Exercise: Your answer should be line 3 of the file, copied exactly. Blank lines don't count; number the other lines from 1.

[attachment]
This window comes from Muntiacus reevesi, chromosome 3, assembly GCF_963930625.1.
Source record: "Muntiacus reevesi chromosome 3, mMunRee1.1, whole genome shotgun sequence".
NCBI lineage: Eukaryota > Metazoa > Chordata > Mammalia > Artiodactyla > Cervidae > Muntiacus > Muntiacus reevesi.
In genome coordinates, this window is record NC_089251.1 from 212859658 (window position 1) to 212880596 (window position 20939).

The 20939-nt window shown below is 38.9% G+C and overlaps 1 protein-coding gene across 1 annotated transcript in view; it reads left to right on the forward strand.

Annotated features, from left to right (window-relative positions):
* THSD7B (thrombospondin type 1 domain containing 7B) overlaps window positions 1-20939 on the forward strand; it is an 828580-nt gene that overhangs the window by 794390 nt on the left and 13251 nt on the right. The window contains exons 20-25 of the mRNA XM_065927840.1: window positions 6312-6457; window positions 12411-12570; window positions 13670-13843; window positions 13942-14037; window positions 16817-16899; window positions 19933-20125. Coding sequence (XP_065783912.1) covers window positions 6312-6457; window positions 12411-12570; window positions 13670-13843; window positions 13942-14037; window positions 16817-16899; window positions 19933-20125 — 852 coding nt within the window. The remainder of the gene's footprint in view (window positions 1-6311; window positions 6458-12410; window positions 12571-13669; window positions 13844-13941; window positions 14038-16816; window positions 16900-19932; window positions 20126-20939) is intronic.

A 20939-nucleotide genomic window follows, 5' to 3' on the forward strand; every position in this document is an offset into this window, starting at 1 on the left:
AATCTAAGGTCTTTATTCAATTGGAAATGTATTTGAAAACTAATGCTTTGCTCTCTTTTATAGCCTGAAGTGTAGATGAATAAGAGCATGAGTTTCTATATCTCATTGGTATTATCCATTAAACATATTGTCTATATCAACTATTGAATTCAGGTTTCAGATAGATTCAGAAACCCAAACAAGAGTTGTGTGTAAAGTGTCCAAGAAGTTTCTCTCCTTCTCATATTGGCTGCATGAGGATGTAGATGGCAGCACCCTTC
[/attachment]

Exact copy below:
NCBI lineage: Eukaryota > Metazoa > Chordata > Mammalia > Artiodactyla > Cervidae > Muntiacus > Muntiacus reevesi.